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The lowdown on batteries: Lithium thionyl chloride

Posted: 26 May 2014 ?? ?Print Version ?Bookmark and Share

Keywords:battery? IEC 60950? EMI? lithium thionyl chloride? voltage?

Here's another instalment in this series of articles on the various battery technologies available to us. Along the way, in addition to the nitty-gritty technology details, I'm including tips and tricks on selecting the most appropriate battery technology for your application, along with tidbits of trivia and nuggets of knowledge, as Max Maxfield would say.

Tip No. 7: Designing enclosures
When designing an enclosure for batteries, do not overlook the following:
???The effects of wire inductance and resistance
???The effects of contact resistance and corrosion over time
???Mechanical protection from vibration, punctures, etc.
???Minimum spacing requirements for safety (IEC 60950 and others), creepage, and clearance
???Thermal management
???Ease of replacement/serviceability
???For shipping, protection from shorts or accidental device activation (providing disconnection for example)
???EMI (radio emissions) and susceptibility (withstands high-power RF). This is especially true for smart batteries
???Environmental concerns, such as outgassing, leaking, air breathing, radiation, explosion, pressure, etc.
???Design for manufacturing and avoidance of high currents when connecting the battery for the first time

The lithium thionyl chloride (Li-SOCl2) battery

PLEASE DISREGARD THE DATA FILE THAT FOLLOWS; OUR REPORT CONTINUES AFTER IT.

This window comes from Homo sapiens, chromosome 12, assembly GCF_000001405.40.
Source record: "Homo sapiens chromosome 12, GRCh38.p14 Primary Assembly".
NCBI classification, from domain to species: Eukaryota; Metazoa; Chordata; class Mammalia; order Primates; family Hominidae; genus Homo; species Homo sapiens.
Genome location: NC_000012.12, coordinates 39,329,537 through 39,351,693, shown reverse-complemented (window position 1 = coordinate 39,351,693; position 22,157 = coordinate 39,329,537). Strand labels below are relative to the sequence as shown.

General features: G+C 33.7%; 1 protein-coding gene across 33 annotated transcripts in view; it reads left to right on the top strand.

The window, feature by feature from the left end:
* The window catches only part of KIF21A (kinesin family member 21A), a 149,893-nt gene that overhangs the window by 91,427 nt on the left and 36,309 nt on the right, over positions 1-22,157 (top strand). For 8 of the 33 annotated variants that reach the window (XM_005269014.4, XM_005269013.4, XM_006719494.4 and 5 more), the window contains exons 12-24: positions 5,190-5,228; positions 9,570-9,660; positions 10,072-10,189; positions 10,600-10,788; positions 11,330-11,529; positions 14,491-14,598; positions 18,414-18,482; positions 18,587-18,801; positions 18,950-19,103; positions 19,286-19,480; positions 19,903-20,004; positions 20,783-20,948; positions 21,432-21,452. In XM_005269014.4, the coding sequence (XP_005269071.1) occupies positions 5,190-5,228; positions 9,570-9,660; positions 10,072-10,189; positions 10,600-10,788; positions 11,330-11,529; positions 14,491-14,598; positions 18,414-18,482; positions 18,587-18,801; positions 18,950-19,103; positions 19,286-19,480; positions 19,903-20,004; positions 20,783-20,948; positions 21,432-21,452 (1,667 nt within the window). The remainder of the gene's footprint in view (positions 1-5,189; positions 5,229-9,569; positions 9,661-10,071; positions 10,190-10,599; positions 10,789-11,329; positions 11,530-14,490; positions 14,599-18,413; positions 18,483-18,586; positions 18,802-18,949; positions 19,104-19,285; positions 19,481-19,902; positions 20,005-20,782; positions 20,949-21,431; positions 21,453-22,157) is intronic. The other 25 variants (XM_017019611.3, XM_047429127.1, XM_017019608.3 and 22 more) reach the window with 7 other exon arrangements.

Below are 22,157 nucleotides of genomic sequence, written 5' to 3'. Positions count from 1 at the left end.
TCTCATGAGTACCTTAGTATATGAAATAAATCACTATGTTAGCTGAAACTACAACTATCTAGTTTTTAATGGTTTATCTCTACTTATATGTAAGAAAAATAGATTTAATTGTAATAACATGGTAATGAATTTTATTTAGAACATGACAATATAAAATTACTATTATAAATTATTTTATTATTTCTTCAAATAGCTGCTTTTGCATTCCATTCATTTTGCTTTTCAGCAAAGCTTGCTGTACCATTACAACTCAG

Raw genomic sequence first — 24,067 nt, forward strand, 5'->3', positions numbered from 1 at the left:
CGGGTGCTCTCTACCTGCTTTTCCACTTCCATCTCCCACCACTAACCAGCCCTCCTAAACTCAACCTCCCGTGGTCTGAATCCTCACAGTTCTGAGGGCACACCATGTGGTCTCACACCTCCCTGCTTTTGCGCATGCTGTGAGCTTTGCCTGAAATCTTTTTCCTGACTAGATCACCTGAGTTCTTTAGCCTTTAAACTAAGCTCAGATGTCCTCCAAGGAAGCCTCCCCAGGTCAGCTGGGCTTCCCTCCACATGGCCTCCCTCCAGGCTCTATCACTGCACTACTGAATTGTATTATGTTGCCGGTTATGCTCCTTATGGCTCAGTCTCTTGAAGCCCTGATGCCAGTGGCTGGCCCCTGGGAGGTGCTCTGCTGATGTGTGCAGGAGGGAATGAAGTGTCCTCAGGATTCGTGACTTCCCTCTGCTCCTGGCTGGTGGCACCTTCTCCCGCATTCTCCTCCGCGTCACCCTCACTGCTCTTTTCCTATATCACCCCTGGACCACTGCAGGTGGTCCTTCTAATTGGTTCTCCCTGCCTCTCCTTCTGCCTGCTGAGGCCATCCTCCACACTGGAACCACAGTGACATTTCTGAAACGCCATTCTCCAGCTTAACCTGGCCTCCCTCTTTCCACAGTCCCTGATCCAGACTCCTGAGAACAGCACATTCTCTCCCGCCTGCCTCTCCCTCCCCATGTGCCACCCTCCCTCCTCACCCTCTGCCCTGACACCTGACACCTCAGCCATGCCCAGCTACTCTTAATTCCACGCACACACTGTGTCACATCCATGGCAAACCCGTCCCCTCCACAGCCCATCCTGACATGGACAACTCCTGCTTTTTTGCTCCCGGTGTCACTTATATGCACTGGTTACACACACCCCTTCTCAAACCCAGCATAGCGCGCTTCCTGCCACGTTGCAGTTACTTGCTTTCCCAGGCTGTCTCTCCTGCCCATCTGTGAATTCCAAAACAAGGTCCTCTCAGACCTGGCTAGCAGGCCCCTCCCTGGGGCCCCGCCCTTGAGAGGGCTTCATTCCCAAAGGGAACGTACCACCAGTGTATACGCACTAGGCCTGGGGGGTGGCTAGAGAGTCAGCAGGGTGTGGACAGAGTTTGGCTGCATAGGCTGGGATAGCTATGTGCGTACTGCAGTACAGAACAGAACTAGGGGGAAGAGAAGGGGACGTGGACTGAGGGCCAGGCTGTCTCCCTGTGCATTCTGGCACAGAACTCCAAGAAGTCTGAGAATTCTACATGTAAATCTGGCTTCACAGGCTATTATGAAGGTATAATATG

This specific type may have a liquid cathode, suitable for temperatures as low as -55C, which puts it firmly in the category suitable for low-temperature performance. Unlike other battery technologies using liquids that produce a gas by-product, this technology is very good, with limited emissions even under abusive conditions. Unfortunately, the electrolyte is toxic and reacts with water.

The battery has a high specific energy and low weight, but makes sacrifices for a very high internal resistance, and therefore has a low-rate-only discharge with limited short-circuit current. An additional concern is that, following long-term storage, the battery exhibits a delay in producing a good terminal voltage when finally put into service. At least one company has compensated for some of these shortcomings by including a capacitor inside the package. (See

Very low-current versions of this technology find use in battery backup for memories and remote monitoring-metering, while higher-current versions are used in some military and automotive applications. Safety concerns (such as explosion and its Class 9 Hazmat shipping classification) and high cost have prevented more widespread use of this technology. Click here for information on handling and safety.

???Specific energy: approximately 500 Wh/kg
???Energy density: approximately 1200 Wh/L
???Specific power: approximately 18 W/kg
???Discharge efficiency: 6 to 94 % (highly dependent on load)
???Energy/consumer-price: 5.1 Wh/dollar
???Self-discharge rate: 0.08 %/month
???Cycle durability: (primary battery)
???Nominal cell voltage: 3.5V typical (3.65V new, open circuit)
???Cut-off voltage: 3V per cell, loaded
???Temperature range: -55 to +85C typical (some speciality types up to +130C)

4Li + 2SOCl2 4LiCl + S + SO2

The following images illustrate some interesting characteristics associated with lithium thionyl chloride batteries.

Figure 1: Half AA size, Blue curve=180K Ohms for four years. Grey curve=180 Ohms for 30 hours. Zoom circles are closeup of voltage recovery whenever the discharge is interrupted.

Figure 2: Voltage delay effect, terminal voltage verses time.

Figure 3: Dependence of capacity on currentself-discharge increases with operation life.

Figure 4: Terminal voltage and internal resistance with depth of discharge for two load types.

In my next column, we'll look at some more tips and tricks, and we will consider another battery technology. In the meantime, as always, I welcome any questions or comments.

About the author
Ivan Cowie is the Chief Engineer at MaxVision.

To download the PDF version of this article, click here.

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